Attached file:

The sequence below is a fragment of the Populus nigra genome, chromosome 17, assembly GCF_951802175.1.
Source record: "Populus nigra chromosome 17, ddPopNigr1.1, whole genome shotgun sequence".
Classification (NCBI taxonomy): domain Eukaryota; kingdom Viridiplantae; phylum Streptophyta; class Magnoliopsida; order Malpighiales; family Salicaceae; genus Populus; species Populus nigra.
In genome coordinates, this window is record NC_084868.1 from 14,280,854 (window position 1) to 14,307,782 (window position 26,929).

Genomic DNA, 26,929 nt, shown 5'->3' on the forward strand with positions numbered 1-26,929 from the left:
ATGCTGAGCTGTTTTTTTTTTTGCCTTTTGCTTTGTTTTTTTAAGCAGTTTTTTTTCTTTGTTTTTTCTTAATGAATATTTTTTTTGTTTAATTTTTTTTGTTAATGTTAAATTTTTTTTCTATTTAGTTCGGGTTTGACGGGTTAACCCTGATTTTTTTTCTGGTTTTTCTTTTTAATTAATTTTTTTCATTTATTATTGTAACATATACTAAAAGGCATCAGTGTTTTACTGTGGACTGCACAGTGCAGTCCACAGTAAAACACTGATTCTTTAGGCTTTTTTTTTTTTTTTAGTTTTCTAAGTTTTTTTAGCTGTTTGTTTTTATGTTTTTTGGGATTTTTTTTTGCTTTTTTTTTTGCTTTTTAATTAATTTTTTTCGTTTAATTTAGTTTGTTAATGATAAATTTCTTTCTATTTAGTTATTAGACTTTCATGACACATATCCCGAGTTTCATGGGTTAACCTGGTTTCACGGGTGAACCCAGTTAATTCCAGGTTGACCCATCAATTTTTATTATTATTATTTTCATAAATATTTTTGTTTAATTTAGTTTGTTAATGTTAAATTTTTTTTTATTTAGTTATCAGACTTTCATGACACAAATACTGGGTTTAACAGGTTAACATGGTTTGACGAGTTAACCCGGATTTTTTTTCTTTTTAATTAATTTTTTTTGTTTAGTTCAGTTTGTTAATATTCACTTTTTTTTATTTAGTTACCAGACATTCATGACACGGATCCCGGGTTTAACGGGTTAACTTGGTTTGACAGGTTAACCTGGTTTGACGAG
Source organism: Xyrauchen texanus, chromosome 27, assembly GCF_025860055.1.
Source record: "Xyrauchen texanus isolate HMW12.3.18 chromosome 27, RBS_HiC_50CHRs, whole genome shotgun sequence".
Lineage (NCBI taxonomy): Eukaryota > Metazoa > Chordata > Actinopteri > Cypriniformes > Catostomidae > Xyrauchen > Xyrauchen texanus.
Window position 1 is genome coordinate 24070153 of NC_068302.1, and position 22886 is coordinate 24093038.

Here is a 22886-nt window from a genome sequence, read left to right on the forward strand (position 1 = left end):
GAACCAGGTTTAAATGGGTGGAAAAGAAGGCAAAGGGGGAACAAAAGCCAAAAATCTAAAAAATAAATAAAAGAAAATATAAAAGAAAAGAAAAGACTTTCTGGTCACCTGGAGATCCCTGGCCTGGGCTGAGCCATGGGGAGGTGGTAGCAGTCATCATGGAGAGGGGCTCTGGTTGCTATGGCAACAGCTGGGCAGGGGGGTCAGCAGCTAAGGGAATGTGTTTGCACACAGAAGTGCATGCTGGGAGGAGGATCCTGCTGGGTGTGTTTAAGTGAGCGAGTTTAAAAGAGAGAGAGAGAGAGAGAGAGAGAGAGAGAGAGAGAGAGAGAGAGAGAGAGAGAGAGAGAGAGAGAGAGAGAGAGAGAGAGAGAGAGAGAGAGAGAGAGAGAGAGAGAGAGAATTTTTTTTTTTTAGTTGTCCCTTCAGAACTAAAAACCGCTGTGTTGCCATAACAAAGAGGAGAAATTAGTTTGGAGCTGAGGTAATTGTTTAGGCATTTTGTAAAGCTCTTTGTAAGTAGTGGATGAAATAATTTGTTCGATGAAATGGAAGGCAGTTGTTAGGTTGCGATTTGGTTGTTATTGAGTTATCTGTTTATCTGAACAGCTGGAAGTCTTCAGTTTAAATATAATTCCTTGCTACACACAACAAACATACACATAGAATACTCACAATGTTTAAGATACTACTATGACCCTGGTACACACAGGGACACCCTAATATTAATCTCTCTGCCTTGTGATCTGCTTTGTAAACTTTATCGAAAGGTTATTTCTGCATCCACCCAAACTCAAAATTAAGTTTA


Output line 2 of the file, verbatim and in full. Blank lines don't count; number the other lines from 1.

Source record: "Populus nigra chromosome 17, ddPopNigr1.1, whole genome shotgun sequence".